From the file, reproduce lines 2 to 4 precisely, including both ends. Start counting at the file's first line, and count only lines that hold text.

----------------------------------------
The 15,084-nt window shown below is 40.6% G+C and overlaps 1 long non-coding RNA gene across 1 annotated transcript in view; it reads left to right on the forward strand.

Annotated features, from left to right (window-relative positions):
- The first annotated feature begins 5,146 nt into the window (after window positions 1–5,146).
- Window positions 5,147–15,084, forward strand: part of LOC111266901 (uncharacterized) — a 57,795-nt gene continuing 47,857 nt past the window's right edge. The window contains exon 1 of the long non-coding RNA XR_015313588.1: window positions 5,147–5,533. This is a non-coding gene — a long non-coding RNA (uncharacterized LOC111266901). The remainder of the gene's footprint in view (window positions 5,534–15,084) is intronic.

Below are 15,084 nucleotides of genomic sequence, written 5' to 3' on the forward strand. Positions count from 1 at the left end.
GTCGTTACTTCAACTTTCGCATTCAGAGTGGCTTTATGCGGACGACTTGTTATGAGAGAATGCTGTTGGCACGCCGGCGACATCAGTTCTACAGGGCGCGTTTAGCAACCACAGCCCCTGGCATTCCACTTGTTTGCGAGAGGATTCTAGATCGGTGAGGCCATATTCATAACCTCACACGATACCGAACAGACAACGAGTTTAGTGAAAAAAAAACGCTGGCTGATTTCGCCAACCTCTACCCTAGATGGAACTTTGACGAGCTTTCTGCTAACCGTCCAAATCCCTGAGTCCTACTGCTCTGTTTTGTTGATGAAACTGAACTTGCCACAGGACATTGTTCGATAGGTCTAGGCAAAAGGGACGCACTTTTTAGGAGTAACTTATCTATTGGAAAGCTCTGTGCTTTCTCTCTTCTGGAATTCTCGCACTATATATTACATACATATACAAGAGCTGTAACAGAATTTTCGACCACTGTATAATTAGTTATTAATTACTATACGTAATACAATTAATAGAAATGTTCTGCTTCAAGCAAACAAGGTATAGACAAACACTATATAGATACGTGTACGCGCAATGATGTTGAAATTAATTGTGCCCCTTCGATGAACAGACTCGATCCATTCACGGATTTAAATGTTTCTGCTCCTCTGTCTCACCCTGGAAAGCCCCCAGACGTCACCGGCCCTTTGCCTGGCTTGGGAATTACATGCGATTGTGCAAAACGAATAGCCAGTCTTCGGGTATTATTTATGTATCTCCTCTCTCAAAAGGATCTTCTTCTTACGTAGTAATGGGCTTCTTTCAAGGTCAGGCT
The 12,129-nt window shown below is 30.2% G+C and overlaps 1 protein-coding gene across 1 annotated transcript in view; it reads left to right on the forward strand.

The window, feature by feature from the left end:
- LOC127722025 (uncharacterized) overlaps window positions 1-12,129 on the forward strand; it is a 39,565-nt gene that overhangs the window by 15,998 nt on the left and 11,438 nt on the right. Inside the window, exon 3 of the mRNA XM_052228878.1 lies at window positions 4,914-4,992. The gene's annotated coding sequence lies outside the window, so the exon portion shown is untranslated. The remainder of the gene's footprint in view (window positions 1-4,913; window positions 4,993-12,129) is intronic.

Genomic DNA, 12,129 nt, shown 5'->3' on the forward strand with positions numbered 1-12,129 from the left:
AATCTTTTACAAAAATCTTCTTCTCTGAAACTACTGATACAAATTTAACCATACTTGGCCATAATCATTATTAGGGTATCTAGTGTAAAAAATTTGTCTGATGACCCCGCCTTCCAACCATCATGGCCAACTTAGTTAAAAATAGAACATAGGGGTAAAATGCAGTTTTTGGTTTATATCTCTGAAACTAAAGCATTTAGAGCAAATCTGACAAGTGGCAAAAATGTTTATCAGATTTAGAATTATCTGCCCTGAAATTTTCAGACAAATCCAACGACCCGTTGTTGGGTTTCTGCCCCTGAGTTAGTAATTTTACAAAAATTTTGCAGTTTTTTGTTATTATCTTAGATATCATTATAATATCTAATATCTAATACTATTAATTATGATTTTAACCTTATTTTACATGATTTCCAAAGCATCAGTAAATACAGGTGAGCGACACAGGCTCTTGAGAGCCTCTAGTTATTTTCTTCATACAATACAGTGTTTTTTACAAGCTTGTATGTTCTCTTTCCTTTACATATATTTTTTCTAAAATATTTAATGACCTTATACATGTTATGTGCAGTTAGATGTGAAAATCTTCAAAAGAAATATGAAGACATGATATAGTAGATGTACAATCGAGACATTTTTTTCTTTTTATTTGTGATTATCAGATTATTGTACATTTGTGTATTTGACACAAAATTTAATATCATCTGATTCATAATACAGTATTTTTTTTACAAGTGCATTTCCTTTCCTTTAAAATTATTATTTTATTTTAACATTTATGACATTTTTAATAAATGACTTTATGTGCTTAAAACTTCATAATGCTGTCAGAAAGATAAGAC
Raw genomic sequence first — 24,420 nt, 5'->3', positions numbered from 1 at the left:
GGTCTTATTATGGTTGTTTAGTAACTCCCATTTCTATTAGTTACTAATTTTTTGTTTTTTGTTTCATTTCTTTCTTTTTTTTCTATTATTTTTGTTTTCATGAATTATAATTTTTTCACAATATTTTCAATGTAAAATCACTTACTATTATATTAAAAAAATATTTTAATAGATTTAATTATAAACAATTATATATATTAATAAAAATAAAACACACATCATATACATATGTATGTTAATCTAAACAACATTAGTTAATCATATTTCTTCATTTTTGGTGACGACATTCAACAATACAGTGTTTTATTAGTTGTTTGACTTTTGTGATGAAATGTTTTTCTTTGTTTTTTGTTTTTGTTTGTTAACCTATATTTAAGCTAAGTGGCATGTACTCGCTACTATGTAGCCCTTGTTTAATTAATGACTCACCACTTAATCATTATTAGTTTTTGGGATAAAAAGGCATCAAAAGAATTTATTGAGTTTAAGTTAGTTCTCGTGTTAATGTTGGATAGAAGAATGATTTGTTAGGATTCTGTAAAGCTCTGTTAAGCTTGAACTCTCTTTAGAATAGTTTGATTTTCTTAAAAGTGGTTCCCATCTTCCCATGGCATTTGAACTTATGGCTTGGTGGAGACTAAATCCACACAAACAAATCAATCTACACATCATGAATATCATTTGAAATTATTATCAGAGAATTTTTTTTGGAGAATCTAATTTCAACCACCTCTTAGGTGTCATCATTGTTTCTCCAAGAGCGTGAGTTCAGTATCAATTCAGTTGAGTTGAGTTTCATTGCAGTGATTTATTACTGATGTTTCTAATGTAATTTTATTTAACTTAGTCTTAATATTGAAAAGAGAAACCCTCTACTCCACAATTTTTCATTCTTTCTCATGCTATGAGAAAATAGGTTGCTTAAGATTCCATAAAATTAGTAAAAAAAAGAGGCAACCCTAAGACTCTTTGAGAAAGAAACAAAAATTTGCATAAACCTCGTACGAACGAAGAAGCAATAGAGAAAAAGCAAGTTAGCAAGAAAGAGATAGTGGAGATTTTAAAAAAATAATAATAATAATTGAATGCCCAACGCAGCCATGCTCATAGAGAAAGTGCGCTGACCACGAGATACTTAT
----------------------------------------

Annotated features, from left to right (window-relative positions):
- The first annotated feature begins 5,146 nt into the window (after window positions 1–5,146).
- Window positions 5,147–15,084, forward strand: part of LOC111266901 (uncharacterized) — a 57,795-nt gene continuing 47,857 nt past the window's right edge. The window contains exon 1 of the long non-coding RNA XR_015313588.1: window positions 5,147–5,533. This is a non-coding gene — a long non-coding RNA (uncharacterized LOC111266901). The remainder of the gene's footprint in view (window positions 5,534–15,084) is intronic.